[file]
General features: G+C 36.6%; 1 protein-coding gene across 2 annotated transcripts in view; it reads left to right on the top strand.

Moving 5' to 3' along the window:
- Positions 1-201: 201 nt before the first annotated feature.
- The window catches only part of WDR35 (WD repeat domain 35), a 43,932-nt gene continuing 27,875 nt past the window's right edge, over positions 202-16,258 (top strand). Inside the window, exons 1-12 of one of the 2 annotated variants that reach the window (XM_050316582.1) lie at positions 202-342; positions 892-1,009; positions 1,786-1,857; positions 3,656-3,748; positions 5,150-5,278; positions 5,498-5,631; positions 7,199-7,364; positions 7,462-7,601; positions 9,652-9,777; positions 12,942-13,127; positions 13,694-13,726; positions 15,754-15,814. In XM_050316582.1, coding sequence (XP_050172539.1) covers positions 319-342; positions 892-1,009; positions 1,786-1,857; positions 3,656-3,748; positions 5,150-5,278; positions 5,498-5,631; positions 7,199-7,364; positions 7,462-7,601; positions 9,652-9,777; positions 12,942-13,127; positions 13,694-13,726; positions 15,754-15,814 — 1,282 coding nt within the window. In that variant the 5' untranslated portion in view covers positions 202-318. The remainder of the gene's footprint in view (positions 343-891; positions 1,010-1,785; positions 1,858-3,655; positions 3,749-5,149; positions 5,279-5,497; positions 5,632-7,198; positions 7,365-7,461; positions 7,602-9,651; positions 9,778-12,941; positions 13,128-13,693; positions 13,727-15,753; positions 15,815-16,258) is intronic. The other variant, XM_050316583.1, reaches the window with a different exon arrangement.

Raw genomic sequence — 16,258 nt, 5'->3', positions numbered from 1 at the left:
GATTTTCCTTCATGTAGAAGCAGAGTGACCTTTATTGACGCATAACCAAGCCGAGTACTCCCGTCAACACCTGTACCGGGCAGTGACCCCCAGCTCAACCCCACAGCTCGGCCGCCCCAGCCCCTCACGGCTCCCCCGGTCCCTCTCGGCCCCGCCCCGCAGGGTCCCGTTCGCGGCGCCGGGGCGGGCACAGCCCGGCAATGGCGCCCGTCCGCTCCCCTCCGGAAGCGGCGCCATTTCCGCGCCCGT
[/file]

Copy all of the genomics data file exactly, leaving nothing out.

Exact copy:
General features: G+C 36.6%; 1 protein-coding gene across 2 annotated transcripts in view; it reads left to right on the top strand.

Moving 5' to 3' along the window:
- Positions 1-201: 201 nt before the first annotated feature.
- The window catches only part of WDR35 (WD repeat domain 35), a 43,932-nt gene continuing 27,875 nt past the window's right edge, over positions 202-16,258 (top strand). Inside the window, exons 1-12 of one of the 2 annotated variants that reach the window (XM_050316582.1) lie at positions 202-342; positions 892-1,009; positions 1,786-1,857; positions 3,656-3,748; positions 5,150-5,278; positions 5,498-5,631; positions 7,199-7,364; positions 7,462-7,601; positions 9,652-9,777; positions 12,942-13,127; positions 13,694-13,726; positions 15,754-15,814. In XM_050316582.1, coding sequence (XP_050172539.1) covers positions 319-342; positions 892-1,009; positions 1,786-1,857; positions 3,656-3,748; positions 5,150-5,278; positions 5,498-5,631; positions 7,199-7,364; positions 7,462-7,601; positions 9,652-9,777; positions 12,942-13,127; positions 13,694-13,726; positions 15,754-15,814 — 1,282 coding nt within the window. In that variant the 5' untranslated portion in view covers positions 202-318. The remainder of the gene's footprint in view (positions 343-891; positions 1,010-1,785; positions 1,858-3,655; positions 3,749-5,149; positions 5,279-5,497; positions 5,632-7,198; positions 7,365-7,461; positions 7,602-9,651; positions 9,778-12,941; positions 13,128-13,693; positions 13,727-15,753; positions 15,815-16,258) is intronic. The other variant, XM_050316583.1, reaches the window with a different exon arrangement.

Raw genomic sequence — 16,258 nt, 5'->3', positions numbered from 1 at the left:
GATTTTCCTTCATGTAGAAGCAGAGTGACCTTTATTGACGCATAACCAAGCCGAGTACTCCCGTCAACACCTGTACCGGGCAGTGACCCCCAGCTCAACCCCACAGCTCGGCCGCCCCAGCCCCTCACGGCTCCCCCGGTCCCTCTCGGCCCCGCCCCGCAGGGTCCCGTTCGCGGCGCCGGGGCGGGCACAGCCCGGCAATGGCGCCCGTCCGCTCCCCTCCGGAAGCGGCGCCATTTCCGCGCCCGT